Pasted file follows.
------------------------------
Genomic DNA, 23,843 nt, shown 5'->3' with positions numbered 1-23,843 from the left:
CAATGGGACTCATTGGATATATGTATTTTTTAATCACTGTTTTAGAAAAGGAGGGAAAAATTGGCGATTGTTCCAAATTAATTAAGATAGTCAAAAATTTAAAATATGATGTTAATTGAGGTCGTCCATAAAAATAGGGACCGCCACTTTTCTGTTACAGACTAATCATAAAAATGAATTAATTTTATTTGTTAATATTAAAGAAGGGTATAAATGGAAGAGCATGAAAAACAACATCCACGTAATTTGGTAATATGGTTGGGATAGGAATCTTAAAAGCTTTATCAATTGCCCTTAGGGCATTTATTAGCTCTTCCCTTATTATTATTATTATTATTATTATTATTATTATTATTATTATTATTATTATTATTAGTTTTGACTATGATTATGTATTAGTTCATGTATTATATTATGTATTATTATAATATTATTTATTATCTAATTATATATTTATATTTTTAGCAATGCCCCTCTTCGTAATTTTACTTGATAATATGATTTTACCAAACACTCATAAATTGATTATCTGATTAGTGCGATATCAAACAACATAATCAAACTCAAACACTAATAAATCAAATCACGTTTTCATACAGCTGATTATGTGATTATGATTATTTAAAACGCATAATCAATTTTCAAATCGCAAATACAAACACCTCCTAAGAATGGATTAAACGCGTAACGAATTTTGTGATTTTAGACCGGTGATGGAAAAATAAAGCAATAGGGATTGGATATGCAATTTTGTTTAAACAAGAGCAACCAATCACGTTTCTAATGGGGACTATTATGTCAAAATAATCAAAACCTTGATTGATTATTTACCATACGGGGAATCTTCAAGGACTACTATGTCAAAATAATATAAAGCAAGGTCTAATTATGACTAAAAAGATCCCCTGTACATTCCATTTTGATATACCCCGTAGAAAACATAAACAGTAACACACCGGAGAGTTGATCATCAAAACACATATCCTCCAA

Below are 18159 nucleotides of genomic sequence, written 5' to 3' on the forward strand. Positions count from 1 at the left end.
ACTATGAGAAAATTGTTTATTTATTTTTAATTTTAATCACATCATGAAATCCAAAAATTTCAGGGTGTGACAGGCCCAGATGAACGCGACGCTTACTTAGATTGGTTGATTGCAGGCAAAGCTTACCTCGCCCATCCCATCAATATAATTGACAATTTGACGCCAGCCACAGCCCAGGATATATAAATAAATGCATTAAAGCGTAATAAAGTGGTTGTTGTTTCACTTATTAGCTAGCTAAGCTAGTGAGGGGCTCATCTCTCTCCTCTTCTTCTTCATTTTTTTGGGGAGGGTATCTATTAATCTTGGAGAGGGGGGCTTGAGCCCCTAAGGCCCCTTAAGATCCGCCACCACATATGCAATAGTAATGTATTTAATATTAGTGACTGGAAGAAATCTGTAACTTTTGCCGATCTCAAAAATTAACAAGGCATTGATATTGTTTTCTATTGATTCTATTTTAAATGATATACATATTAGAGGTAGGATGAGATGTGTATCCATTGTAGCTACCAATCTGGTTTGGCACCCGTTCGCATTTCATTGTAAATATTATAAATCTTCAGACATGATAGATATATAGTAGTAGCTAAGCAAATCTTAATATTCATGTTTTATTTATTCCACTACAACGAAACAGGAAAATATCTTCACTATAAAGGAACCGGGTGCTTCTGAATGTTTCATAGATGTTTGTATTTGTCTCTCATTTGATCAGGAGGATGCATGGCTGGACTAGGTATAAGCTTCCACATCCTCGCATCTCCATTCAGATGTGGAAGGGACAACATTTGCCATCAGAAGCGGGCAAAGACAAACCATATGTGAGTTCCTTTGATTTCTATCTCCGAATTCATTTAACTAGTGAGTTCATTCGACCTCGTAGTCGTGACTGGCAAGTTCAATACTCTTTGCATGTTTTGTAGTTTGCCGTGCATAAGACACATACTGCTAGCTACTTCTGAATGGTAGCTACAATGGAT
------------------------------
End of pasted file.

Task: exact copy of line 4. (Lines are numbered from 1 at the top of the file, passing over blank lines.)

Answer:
ACTATGAGAAAATTGTTTATTTATTTTTAATTTTAATCACATCATGAAATCCAAAAATTTCAGGGTGTGACAGGCCCAGATGAACGCGACGCTTACTTAGATTGGTTGATTGCAGGCAAAGCTTACCTCGCCCATCCCATCAATATAATTGACAATTTGACGCCAGCCACAGCCCAGGATATATAAATAAATGCATTAAAGCGTAATAAAGTGGTTGTTGTTTCACTTATTAGCTAGCTAAGCTAGTGAGGGGCTCATCTCTCTCCTCTTCTTCTTCATTTTTTTGGGGAGGGTATCTATTAATCTTGGAGAGGGGGGCTTGAGCCCCTAAGGCCCCTTAAGATCCGCCACCACATATGCAATAGTAATGTATTTAATATTAGTGACTGGAAGAAATCTGTAACTTTTGCCGATCTCAAAAATTAACAAGGCATTGATATTGTTTTCTATTGATTCTATTTTAAATGATATACATATTAGAGGTAGGATGAGATGTGTATCCATTGTAGCTACCAATCTGGTTTGGCACCCGTTCGCATTTCATTGTAAATATTATAAATCTTCAGACATGATAGATATATAGTAGTAGCTAAGCAAATCTTAATATTCATGTTTTATTTATTCCACTACAACGAAACAGGAAAATATCTTCACTATAAAGGAACCGGGTGCTTCTGAATGTTTCATAGATGTTTGTATTTGTCTCTCATTTGATCAGGAGGATGCATGGCTGGACTAGGTATAAGCTTCCACATCCTCGCATCTCCATTCAGATGTGGAAGGGACAACATTTGCCATCAGAAGCGGGCAAAGACAAACCATATGTGAGTTCCTTTGATTTCTATCTCCGAATTCATTTAACTAGTGAGTTCATTCGACCTCGTAGTCGTGACTGGCAAGTTCAATACTCTTTGCATGTTTTGTAGTTTGCCGTGCATAAGACACATACTGCTAGCTACTTCTGAATGGTAGCTACAATGGAT